By Vincent Lofaso, Research Associate at the Council on Hemispheric Affairs
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The United States has intermittently viewed Iran as one of the main threats in the Middle East since the era of the Cold War. Given allegations of Iran’s continued funding of terrorist groups, like Hezbollah, and its allegations of gradually-growing nuclear capabilities, the U.S. fear of the major Middle East player is logical. Even after the 2015 Iran Deal, Washington is continuing to monitor Iran’s actions. While the U.S. media and government have instilled a deep phobia in Americans about the Iranian nuclear threat, most Americans do not know much about the current trajectory of Iran-Latin American relations.
While it is difficult to decipher if Iran poses an external threat to U.S. interests in Latin America, Iranian efforts to diversify itself within the global community is no secret. In Latin America, Iran is generally viewed as an economic partner, harboring a vast amount of wealth and natural resources, including petroleum, natural gas, ores, copper, and lead. On August 21, Iranian Foreign Minister Javad Zarif entered into talks with high-level officials from six Latin American countries including Bolivia, Chile, Cuba, Ecuador, Nicaragua, and Venezuela to promote political and economic ties. According to a report from the Islamic Republic News Agency, “Zarif’s emphasis on accompanying the presence of commercial and economic delegations, representing the private and government sectors, during his regional tours point to the key fact that diplomacy views striking a logical balance between politics and economics is highly necessary”.[i]
The United States government is ostensibly concerned with Iran’s active involvement in Latin America because it wants to isolate Tehran’s economy as much as possible and protect American security interests in the hemisphere. Iran’s expansion of trade in the Americas has brought additional revenues to local governments, which could be used to support Iranian nuclear capabilities as well as terrorist organizations. Historically, the United States has viewed the Triple Frontier between Brazil, Argentina, and Paraguay, as a safe-haven for Hezbollah and Hamas agitation, but there have been no recent incidents. For example, in the 1960’s and 70’s, the Triple Frontier first became an economic hub when many Shia-Lebanese and Syrian merchants wanted to make profit through expanding trade. After 9/11, U.S. officials sought to create intelligence programs, reduce criminal activity, and strengthen the rule of law in the region, but these interventionist actions have failed to accomplish this. In addition, “after multiple meetings of the 3+1 Group and years of training and investigation, in 2005, the group announced that “no operational activities [in support] of terrorism have been detected [in] the tri-border area” and in 2012 the U.S. State Department acknowledged that, “No credible information [indicated] that Hezbollah, Hamas, or other Islamist groups [have] used the Tri-Border Area for training or other operational activity”.[ii] Although the United States is predominately focused on issues in the Middle East and elsewhere, Iranian foreign policy towards the region has been much more focused on hemispheric issues. Following the provisional conclusion of the sanctions, Iran has increased its economic relationship with other Latin American nations.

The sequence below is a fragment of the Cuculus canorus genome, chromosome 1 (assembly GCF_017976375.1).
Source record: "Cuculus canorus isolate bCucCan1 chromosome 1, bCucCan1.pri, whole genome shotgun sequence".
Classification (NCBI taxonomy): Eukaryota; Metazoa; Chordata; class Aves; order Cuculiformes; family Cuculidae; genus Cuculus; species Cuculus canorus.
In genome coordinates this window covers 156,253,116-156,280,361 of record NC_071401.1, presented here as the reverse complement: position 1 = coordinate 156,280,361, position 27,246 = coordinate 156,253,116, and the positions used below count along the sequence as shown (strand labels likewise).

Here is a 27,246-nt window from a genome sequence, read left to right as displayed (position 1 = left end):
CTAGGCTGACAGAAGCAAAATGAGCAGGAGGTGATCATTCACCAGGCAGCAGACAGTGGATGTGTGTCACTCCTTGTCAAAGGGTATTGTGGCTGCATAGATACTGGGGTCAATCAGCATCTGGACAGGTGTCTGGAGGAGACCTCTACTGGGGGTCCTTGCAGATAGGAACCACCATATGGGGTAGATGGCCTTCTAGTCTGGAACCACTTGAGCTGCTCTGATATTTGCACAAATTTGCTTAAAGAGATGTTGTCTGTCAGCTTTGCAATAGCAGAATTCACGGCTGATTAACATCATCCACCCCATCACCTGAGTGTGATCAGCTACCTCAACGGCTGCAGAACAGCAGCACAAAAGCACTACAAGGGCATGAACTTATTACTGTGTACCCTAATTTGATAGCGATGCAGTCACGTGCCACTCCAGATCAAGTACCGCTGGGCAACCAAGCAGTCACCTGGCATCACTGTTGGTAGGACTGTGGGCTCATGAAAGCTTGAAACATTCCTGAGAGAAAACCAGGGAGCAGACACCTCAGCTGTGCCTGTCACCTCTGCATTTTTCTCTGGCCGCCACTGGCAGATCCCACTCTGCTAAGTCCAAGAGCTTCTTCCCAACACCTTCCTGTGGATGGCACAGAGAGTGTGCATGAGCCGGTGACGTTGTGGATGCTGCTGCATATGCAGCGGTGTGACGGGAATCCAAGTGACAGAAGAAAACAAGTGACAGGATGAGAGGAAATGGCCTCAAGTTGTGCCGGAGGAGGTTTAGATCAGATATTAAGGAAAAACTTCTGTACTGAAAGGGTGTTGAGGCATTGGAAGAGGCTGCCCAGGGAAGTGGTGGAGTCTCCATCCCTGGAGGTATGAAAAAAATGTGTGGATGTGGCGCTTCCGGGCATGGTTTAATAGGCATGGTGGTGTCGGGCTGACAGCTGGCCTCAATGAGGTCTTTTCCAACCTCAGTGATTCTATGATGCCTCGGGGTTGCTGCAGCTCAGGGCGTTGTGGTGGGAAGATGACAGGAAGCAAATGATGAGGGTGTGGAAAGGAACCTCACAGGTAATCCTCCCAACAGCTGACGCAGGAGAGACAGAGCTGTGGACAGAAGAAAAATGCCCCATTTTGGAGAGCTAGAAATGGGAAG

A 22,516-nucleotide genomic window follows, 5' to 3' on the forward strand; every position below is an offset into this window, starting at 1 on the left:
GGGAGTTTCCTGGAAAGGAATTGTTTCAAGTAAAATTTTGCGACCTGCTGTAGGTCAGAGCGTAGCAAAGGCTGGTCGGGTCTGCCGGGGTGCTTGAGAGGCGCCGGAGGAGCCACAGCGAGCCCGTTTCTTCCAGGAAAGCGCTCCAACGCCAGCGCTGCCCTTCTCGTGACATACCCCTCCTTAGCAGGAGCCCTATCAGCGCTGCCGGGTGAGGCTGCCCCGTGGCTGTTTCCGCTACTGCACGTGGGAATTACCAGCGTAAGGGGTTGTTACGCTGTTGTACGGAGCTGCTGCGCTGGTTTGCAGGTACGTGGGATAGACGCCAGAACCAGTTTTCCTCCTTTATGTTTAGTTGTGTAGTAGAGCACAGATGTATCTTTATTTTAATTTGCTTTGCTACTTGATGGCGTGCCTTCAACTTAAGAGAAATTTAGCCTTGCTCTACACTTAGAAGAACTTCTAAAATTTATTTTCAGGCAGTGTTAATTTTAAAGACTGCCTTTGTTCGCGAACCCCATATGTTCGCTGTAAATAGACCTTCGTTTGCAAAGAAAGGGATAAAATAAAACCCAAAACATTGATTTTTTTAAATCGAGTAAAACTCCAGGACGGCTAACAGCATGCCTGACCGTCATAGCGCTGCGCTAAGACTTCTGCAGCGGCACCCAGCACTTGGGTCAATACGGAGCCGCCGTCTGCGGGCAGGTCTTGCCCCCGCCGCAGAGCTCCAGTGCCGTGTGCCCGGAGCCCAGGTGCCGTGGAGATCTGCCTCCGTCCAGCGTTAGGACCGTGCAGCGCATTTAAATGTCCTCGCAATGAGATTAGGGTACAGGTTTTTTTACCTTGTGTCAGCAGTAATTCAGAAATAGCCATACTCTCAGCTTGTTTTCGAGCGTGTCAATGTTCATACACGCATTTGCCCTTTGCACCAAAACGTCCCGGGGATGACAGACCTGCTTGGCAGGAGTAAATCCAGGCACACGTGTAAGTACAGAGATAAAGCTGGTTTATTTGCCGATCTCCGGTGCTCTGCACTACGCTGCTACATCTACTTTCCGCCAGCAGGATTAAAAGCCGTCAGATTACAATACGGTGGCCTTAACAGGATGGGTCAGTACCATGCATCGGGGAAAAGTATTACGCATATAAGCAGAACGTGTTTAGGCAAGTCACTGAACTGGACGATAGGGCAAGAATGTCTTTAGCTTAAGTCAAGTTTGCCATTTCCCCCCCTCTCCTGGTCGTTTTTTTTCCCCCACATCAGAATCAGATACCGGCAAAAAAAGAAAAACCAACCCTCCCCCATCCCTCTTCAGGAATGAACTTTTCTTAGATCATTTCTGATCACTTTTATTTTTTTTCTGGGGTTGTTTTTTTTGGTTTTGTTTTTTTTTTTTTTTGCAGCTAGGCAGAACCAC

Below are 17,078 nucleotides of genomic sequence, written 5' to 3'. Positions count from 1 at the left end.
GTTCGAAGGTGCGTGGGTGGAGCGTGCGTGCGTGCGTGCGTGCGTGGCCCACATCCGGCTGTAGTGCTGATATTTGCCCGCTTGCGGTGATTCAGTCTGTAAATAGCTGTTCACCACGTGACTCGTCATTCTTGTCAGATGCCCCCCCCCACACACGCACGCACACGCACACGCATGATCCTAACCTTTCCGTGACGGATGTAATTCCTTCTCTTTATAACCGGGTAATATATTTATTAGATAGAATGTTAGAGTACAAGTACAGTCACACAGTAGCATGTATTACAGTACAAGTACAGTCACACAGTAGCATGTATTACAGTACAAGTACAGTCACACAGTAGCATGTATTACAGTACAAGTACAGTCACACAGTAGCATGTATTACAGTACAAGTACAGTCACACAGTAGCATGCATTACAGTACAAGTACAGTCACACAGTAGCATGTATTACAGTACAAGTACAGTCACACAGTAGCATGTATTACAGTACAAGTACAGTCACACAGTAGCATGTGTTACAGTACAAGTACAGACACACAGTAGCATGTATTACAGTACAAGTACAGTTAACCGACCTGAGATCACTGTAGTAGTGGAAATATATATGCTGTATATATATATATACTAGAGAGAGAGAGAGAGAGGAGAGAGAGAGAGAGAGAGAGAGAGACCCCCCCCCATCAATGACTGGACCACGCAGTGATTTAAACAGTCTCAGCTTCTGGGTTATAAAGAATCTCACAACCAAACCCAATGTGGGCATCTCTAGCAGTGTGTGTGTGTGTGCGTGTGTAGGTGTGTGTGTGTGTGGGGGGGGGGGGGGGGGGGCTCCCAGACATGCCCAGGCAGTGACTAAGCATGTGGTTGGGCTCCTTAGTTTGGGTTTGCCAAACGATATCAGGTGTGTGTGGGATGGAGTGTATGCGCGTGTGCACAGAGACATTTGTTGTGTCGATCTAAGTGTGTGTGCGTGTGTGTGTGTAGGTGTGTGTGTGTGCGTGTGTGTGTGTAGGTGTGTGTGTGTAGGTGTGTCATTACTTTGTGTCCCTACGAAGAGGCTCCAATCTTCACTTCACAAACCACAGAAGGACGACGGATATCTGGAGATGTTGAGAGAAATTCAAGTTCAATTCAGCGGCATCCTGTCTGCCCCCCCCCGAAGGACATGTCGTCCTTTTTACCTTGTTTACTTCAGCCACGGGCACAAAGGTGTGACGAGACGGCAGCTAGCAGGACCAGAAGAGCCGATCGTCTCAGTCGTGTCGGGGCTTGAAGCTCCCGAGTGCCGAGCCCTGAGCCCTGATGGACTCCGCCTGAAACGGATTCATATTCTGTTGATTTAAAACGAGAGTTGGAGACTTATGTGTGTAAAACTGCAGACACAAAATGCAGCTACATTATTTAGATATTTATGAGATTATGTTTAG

What is The Role of Iran in the Americas?
In the past, Iran has been consumed by terrorist activities in Latin America. In 1992, Hezbollah was responsible for the Israeli Embassy bombing in Buenos Aires, in response to the alleged assassination of Hezbollah’s Secretary General Sayed Abbas al-Musawi. Another example came in 1994, with the bombing of a Community Center in Argentina, Asociación Mutual Israelita Argentina (AMIA), which was an attack by Hezbollah-Iran supporters on the largest Jewish community in Latin America.